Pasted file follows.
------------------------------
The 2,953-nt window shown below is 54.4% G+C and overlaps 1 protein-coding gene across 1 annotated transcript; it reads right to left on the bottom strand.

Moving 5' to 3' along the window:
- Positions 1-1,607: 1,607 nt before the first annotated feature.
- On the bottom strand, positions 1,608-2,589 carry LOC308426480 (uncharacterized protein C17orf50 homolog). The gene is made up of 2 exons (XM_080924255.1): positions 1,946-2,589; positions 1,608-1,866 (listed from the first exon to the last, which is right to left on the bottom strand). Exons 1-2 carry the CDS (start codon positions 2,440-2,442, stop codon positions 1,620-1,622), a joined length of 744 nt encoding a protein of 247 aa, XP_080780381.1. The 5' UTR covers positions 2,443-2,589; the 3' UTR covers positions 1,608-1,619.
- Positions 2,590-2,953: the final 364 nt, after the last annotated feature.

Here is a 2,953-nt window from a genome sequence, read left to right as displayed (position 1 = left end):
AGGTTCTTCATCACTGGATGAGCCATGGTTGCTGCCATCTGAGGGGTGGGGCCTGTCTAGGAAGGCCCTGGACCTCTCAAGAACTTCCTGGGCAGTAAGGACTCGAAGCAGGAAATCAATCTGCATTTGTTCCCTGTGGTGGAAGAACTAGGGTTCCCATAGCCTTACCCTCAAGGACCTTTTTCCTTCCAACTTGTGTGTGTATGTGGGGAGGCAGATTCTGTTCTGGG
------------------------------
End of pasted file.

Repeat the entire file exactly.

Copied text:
The 2,953-nt window shown below is 54.4% G+C and overlaps 1 protein-coding gene across 1 annotated transcript; it reads right to left on the bottom strand.

Moving 5' to 3' along the window:
- Positions 1-1,607: 1,607 nt before the first annotated feature.
- On the bottom strand, positions 1,608-2,589 carry LOC308426480 (uncharacterized protein C17orf50 homolog). The gene is made up of 2 exons (XM_080924255.1): positions 1,946-2,589; positions 1,608-1,866 (listed from the first exon to the last, which is right to left on the bottom strand). Exons 1-2 carry the CDS (start codon positions 2,440-2,442, stop codon positions 1,620-1,622), a joined length of 744 nt encoding a protein of 247 aa, XP_080780381.1. The 5' UTR covers positions 2,443-2,589; the 3' UTR covers positions 1,608-1,619.
- Positions 2,590-2,953: the final 364 nt, after the last annotated feature.

Here is a 2,953-nt window from a genome sequence, read left to right as displayed (position 1 = left end):
AGGTTCTTCATCACTGGATGAGCCATGGTTGCTGCCATCTGAGGGGTGGGGCCTGTCTAGGAAGGCCCTGGACCTCTCAAGAACTTCCTGGGCAGTAAGGACTCGAAGCAGGAAATCAATCTGCATTTGTTCCCTGTGGTGGAAGAACTAGGGTTCCCATAGCCTTACCCTCAAGGACCTTTTTCCTTCCAACTTGTGTGTGTATGTGGGGAGGCAGATTCTGTTCTGGG